I shall be conscious that I am something. So that it must, in

fine, be maintained, all things being maturely and carefully

considered, that this proposition I am, I exist, is necessarily

true each time it is expressed by me or conceived in my mind.”

(p. 80).

The point here is that it is impossible to doubt the truth of the

proposition ‘I exist’ when one utters it. It is an indubitable

proposition, and one that will necessarily be presupposed in

every attack of the sceptic. Descartes is not yet entitled to use

syllogisms as the possibility of the malign demon is still very

much alive. As an aside, Descartes himself denies that the cogito

is a syllogism, although it should be mentioned that in some of

the Replies to Objections he seems to assert that it is in fact

a syllogism. Finally, in the Regulae ad directionem ingenii,

Descartes denies the usefulness of syllogisms as a means to

knowledge.

I believe that, given Descartes’ project, it is fair to grant him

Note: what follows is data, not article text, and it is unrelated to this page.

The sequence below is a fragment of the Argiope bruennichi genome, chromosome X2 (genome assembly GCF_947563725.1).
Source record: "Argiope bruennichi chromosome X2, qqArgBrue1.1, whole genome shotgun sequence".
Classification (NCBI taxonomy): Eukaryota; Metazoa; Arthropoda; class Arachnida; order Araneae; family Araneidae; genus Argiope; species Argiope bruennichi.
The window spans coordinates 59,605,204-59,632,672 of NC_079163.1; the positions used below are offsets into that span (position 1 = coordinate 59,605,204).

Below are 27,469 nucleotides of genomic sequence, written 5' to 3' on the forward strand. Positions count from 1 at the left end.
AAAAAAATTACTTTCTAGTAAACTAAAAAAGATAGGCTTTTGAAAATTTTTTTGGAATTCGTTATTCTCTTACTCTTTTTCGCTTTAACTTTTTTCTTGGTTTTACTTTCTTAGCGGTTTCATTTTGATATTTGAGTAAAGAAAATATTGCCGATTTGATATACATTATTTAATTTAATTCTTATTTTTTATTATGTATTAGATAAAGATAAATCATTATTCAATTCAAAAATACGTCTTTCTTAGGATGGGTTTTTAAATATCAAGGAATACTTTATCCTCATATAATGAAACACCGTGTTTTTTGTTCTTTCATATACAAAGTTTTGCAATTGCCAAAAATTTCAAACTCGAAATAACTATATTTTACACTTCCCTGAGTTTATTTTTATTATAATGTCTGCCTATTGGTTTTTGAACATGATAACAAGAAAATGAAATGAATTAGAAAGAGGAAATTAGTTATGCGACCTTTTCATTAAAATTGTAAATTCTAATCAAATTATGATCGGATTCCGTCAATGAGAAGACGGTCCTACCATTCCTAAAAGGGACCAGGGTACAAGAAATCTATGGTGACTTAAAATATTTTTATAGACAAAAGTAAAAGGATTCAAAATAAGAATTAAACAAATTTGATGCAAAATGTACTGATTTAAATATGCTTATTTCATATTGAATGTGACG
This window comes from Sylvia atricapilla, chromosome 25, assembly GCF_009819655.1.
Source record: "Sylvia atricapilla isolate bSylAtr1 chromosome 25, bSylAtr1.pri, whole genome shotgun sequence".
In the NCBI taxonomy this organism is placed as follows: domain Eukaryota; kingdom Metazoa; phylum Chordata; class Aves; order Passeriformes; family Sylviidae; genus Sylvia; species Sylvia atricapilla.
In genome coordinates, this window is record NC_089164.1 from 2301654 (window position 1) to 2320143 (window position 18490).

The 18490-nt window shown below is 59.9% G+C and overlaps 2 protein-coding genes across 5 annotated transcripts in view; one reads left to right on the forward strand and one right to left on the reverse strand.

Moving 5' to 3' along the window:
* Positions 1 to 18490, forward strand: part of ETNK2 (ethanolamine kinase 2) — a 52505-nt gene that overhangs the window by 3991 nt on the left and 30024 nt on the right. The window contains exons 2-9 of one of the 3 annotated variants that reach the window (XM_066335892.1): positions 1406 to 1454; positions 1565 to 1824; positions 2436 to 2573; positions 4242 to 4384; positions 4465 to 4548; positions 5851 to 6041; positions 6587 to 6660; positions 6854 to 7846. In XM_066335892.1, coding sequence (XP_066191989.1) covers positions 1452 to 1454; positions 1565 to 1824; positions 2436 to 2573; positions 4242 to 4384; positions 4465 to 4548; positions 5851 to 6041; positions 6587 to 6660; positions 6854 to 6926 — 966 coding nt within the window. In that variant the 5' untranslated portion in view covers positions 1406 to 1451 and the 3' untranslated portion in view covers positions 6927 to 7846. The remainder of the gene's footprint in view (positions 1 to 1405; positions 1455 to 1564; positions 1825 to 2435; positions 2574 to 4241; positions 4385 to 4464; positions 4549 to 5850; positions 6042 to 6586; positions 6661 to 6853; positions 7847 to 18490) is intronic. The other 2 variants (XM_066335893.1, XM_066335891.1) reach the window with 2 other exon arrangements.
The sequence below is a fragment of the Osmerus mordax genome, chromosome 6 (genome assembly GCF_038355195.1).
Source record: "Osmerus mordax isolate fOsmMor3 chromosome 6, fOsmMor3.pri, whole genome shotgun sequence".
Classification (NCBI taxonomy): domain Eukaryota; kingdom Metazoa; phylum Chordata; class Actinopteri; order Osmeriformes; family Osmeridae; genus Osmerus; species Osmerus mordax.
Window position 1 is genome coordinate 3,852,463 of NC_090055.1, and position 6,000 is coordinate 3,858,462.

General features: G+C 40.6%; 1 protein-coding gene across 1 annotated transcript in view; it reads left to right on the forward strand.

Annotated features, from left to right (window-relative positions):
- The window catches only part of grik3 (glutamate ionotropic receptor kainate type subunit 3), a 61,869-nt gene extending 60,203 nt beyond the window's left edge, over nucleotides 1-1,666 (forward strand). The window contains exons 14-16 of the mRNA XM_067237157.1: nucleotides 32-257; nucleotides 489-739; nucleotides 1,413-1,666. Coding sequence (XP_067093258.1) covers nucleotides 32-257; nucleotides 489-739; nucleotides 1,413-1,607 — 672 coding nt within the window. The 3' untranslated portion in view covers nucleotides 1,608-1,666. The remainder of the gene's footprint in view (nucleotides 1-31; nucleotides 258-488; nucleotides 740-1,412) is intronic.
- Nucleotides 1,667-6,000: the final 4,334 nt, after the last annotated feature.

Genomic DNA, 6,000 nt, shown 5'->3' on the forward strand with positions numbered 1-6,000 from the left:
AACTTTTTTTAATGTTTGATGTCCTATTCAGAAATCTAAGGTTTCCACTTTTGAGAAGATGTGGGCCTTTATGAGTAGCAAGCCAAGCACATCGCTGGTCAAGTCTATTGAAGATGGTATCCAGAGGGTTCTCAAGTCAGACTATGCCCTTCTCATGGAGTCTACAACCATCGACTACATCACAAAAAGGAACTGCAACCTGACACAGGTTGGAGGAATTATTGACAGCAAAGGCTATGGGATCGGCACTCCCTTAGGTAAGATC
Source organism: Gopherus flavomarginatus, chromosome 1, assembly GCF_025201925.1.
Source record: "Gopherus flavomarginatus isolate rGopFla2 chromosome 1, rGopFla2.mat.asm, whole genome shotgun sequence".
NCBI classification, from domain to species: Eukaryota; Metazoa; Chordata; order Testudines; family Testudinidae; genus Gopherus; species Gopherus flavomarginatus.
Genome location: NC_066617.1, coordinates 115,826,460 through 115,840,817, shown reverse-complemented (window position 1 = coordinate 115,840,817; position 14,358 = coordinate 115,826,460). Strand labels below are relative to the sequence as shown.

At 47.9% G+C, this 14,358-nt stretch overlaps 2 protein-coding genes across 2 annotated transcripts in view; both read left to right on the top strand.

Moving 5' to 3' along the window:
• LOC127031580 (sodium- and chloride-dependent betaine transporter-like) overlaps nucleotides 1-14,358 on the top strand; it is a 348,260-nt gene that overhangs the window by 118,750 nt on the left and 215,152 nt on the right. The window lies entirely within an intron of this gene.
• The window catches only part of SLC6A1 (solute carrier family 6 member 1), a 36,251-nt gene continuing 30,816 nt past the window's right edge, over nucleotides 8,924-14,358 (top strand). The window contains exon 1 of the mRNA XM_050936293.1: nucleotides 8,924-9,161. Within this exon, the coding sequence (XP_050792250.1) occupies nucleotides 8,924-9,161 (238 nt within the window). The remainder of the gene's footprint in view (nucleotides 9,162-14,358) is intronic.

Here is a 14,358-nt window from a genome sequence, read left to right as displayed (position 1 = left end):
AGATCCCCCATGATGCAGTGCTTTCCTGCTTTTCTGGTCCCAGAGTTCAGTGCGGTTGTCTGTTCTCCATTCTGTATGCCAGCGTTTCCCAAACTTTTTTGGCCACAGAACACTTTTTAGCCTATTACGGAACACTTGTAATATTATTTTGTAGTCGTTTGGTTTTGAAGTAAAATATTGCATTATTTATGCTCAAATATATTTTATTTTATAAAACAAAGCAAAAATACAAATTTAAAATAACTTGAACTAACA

that the cogito deserves the status he bestows upon it. For can

there be anything more certain than something that is so forceful

and so powerful that every time it is presented to our mind we

are forced to assent to it?

What Descartes did here was to jiggle about the way philosophy

normally approaches the construction of knowledge structures. By

starting with self-knowledge, he elevates the subjective above

the objective and forces his epistemology to rest upon the

knowledge he has of his own self (and inadvertently sets the tone

for the next 300 years of philosophy). This leaves him with a

problem. He can know his own existence, that he is a thinking

thing and the contents of his consciousness, but how can any of

this ever lead to any knowledge of anything outside of himself?